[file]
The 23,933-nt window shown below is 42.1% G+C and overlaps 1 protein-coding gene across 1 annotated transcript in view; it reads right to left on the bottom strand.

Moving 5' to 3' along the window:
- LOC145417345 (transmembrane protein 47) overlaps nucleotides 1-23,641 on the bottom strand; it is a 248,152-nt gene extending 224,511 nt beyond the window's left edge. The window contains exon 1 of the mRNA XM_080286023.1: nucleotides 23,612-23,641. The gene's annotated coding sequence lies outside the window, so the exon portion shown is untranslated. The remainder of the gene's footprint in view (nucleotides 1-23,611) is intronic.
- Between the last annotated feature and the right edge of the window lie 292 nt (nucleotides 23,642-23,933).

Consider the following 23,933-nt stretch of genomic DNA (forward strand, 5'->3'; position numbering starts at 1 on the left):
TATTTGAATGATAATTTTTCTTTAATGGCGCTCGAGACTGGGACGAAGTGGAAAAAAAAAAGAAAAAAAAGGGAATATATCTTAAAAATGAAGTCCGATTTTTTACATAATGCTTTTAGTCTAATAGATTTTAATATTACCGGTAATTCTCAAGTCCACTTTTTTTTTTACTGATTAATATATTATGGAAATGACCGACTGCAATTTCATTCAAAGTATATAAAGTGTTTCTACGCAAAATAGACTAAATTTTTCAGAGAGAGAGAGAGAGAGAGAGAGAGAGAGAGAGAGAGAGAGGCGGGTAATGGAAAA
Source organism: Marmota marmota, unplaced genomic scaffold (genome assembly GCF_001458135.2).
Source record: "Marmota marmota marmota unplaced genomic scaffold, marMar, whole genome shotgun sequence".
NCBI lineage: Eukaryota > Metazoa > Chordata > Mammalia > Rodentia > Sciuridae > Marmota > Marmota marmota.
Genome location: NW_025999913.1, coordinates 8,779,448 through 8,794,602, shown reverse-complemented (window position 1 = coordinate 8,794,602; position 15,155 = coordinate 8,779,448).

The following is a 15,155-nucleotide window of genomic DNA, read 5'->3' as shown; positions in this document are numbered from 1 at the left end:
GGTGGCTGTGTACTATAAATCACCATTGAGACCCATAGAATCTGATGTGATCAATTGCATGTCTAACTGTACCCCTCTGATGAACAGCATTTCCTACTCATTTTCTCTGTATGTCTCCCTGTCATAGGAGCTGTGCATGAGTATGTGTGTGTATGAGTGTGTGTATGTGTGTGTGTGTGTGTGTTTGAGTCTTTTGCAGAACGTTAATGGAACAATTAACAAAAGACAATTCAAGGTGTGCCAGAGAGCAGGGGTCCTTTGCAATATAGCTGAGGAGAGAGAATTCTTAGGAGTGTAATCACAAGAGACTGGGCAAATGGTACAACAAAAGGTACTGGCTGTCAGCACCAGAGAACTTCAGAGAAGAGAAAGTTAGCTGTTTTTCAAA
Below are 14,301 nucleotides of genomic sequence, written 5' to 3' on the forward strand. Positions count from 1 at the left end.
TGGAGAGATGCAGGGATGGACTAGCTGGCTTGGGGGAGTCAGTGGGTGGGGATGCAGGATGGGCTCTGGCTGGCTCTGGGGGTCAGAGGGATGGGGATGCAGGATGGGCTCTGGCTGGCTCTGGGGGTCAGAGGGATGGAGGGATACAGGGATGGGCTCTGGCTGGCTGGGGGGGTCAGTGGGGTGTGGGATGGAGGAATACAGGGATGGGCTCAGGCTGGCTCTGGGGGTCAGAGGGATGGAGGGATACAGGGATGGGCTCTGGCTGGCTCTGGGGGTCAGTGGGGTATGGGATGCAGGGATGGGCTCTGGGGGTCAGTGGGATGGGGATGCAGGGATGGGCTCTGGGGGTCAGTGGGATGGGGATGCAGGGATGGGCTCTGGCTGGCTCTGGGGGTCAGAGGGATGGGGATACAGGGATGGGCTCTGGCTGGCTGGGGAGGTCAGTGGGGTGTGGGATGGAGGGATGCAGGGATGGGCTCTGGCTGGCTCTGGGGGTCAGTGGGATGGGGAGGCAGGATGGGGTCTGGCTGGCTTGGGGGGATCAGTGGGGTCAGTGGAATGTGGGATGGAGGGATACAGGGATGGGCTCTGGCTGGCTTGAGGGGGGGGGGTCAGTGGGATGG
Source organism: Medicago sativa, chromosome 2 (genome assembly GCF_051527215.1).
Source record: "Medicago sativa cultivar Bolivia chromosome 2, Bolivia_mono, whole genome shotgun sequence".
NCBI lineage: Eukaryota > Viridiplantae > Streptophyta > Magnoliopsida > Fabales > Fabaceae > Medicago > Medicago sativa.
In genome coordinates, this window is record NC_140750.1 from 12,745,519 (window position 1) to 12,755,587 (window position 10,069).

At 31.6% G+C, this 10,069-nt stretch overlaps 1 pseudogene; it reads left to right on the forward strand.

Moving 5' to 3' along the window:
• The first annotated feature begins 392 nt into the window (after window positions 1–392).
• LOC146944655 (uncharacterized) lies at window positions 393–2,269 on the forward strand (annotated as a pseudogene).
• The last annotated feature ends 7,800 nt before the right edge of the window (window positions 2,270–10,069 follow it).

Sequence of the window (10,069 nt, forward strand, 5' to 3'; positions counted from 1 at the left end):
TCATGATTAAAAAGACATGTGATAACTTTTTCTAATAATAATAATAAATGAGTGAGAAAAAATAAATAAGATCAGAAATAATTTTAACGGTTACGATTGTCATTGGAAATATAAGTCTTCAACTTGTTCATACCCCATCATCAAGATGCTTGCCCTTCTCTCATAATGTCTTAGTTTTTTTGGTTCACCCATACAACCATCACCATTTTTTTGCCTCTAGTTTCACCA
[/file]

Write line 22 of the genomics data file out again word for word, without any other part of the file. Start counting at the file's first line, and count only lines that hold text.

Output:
• LOC146944655 (uncharacterized) lies at window positions 393–2,269 on the forward strand (annotated as a pseudogene).